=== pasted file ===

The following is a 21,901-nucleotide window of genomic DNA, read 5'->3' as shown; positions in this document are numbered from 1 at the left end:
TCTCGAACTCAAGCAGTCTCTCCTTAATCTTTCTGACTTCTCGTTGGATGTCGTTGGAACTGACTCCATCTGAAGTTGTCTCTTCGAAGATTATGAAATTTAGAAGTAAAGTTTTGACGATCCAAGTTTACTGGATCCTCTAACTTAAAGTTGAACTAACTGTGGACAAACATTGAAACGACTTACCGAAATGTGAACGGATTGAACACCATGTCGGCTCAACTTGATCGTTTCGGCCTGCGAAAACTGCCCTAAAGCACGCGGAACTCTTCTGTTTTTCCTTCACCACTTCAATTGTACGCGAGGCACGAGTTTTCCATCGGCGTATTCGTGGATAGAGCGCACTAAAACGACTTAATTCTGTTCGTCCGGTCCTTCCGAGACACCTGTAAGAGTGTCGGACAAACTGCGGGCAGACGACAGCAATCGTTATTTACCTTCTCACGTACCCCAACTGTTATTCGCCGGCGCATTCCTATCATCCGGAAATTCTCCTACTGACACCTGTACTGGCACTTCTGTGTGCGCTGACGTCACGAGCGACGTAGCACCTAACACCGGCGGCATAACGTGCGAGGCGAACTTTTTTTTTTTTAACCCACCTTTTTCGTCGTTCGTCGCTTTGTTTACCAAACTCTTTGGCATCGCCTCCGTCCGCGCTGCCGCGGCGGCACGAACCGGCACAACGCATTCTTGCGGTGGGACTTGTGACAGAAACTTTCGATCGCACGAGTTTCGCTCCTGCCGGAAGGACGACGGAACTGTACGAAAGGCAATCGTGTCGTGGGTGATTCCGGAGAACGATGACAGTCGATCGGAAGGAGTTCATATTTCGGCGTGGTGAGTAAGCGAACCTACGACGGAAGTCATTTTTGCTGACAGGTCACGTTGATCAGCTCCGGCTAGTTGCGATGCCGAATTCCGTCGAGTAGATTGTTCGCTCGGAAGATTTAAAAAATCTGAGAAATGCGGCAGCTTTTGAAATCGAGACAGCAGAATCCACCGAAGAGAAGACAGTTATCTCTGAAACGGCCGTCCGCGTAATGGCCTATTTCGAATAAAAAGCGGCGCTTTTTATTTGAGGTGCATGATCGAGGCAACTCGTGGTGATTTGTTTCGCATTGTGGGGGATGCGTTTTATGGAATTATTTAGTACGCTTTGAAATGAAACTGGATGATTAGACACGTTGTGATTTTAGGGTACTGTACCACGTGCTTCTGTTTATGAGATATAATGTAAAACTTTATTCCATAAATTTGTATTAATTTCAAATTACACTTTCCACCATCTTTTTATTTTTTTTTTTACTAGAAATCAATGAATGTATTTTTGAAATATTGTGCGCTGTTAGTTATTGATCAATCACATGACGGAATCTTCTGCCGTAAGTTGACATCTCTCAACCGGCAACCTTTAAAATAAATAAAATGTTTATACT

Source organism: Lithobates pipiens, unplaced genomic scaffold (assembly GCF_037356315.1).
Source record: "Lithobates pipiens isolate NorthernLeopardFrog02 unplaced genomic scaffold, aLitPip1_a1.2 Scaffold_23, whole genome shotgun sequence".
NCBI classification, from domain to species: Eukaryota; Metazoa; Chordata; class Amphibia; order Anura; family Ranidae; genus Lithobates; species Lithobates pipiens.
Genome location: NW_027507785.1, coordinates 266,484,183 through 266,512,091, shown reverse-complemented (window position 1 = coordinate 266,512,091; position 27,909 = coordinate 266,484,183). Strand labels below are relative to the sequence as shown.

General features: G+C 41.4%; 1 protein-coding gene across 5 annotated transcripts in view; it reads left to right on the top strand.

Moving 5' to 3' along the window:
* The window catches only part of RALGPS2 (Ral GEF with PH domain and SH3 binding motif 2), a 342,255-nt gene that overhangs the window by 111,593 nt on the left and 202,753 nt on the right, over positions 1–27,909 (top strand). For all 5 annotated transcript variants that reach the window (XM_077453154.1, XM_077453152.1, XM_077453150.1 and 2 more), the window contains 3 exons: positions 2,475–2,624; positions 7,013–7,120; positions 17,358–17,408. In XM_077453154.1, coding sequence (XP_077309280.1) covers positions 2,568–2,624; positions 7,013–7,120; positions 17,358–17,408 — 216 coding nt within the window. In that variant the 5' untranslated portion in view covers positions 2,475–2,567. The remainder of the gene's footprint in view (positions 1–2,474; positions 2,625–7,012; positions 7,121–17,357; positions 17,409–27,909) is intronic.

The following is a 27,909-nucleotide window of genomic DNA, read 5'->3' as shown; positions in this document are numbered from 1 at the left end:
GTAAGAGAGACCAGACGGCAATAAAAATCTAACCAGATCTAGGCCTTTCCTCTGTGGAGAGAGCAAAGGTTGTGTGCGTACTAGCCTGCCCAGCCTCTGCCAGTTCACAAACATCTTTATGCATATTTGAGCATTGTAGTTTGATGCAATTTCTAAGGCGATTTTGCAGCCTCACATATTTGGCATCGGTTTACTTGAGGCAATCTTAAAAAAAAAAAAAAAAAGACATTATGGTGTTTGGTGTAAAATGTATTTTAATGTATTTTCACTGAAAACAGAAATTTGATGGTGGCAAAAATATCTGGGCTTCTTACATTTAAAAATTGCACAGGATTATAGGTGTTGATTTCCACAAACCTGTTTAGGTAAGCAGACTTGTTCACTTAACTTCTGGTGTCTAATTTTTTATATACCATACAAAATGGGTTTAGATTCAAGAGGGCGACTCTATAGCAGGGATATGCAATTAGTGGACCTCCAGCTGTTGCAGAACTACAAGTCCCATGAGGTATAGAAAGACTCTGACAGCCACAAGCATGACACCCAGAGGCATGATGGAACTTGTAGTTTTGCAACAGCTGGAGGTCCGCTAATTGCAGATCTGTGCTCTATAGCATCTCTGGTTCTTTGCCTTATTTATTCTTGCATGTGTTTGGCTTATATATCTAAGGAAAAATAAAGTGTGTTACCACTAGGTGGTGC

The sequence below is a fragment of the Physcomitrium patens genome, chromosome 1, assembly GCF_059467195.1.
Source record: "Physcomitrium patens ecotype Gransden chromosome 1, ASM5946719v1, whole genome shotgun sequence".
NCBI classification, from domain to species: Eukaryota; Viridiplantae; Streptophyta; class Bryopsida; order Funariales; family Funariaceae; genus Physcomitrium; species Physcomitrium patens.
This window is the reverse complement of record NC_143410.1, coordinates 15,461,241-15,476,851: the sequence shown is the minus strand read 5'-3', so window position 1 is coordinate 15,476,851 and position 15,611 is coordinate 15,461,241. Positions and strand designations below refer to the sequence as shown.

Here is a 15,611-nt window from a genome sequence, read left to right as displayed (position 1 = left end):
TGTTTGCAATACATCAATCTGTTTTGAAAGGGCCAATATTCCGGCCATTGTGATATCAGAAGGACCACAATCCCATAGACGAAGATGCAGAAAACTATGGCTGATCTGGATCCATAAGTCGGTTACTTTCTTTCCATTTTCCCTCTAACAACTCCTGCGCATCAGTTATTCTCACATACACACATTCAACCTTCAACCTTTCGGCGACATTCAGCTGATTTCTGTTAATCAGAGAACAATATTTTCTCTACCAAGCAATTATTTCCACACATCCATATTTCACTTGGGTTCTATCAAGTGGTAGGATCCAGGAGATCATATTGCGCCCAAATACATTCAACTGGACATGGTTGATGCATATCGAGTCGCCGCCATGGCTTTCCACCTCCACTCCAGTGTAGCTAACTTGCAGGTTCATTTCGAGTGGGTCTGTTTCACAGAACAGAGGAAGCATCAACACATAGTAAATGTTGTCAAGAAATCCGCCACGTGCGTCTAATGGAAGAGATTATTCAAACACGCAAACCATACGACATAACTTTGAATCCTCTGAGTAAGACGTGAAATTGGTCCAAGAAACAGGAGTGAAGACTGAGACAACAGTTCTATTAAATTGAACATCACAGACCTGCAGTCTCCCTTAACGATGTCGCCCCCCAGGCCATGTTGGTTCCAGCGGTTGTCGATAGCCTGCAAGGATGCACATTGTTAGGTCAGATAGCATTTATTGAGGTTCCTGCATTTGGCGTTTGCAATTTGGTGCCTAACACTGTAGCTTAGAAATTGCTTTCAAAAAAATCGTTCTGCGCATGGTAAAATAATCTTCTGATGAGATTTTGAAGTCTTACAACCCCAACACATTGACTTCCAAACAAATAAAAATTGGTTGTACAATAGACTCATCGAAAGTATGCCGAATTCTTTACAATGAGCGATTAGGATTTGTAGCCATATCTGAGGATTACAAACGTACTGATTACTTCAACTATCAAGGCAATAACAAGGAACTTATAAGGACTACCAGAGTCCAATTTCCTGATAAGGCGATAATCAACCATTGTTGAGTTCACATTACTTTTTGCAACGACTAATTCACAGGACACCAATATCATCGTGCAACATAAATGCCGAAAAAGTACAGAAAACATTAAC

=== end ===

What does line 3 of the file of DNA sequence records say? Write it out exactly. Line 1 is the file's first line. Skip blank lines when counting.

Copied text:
Source organism: Lithobates pipiens, unplaced genomic scaffold (assembly GCF_037356315.1).